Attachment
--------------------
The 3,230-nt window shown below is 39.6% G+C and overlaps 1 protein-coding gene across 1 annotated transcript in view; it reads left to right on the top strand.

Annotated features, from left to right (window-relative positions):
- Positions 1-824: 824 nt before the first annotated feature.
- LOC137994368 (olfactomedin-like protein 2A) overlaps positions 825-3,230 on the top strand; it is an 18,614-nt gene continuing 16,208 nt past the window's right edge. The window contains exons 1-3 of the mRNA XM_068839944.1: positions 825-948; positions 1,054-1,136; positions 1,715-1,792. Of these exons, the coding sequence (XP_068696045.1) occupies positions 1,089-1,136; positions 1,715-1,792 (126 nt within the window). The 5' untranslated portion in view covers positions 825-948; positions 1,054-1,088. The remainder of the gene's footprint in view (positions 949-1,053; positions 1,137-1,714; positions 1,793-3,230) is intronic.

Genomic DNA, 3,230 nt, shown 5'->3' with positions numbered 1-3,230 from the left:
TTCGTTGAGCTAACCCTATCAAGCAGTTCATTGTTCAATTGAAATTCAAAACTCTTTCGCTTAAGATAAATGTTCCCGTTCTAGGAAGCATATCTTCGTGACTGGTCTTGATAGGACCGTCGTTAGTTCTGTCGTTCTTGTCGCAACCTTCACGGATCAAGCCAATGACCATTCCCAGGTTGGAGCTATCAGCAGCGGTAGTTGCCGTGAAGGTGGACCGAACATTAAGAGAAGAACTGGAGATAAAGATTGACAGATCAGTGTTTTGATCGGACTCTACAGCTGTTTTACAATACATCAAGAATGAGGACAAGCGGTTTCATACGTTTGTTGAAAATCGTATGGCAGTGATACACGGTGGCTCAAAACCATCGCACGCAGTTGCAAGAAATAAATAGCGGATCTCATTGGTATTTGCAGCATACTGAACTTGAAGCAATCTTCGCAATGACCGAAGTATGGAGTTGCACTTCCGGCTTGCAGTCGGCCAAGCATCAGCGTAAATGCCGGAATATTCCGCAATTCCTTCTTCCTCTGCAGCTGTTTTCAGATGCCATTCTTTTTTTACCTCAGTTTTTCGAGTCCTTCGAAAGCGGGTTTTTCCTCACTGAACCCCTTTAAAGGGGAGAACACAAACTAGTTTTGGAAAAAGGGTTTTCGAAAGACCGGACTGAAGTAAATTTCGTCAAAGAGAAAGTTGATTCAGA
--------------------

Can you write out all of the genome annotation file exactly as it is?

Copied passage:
The 3,230-nt window shown below is 39.6% G+C and overlaps 1 protein-coding gene across 1 annotated transcript in view; it reads left to right on the top strand.

Annotated features, from left to right (window-relative positions):
- Positions 1-824: 824 nt before the first annotated feature.
- LOC137994368 (olfactomedin-like protein 2A) overlaps positions 825-3,230 on the top strand; it is an 18,614-nt gene continuing 16,208 nt past the window's right edge. The window contains exons 1-3 of the mRNA XM_068839944.1: positions 825-948; positions 1,054-1,136; positions 1,715-1,792. Of these exons, the coding sequence (XP_068696045.1) occupies positions 1,089-1,136; positions 1,715-1,792 (126 nt within the window). The 5' untranslated portion in view covers positions 825-948; positions 1,054-1,088. The remainder of the gene's footprint in view (positions 949-1,053; positions 1,137-1,714; positions 1,793-3,230) is intronic.

Genomic DNA, 3,230 nt, shown 5'->3' with positions numbered 1-3,230 from the left:
TTCGTTGAGCTAACCCTATCAAGCAGTTCATTGTTCAATTGAAATTCAAAACTCTTTCGCTTAAGATAAATGTTCCCGTTCTAGGAAGCATATCTTCGTGACTGGTCTTGATAGGACCGTCGTTAGTTCTGTCGTTCTTGTCGCAACCTTCACGGATCAAGCCAATGACCATTCCCAGGTTGGAGCTATCAGCAGCGGTAGTTGCCGTGAAGGTGGACCGAACATTAAGAGAAGAACTGGAGATAAAGATTGACAGATCAGTGTTTTGATCGGACTCTACAGCTGTTTTACAATACATCAAGAATGAGGACAAGCGGTTTCATACGTTTGTTGAAAATCGTATGGCAGTGATACACGGTGGCTCAAAACCATCGCACGCAGTTGCAAGAAATAAATAGCGGATCTCATTGGTATTTGCAGCATACTGAACTTGAAGCAATCTTCGCAATGACCGAAGTATGGAGTTGCACTTCCGGCTTGCAGTCGGCCAAGCATCAGCGTAAATGCCGGAATATTCCGCAATTCCTTCTTCCTCTGCAGCTGTTTTCAGATGCCATTCTTTTTTTACCTCAGTTTTTCGAGTCCTTCGAAAGCGGGTTTTTCCTCACTGAACCCCTTTAAAGGGGAGAACACAAACTAGTTTTGGAAAAAGGGTTTTCGAAAGACCGGACTGAAGTAAATTTCGTCAAAGAGAAAGTTGATTCAGA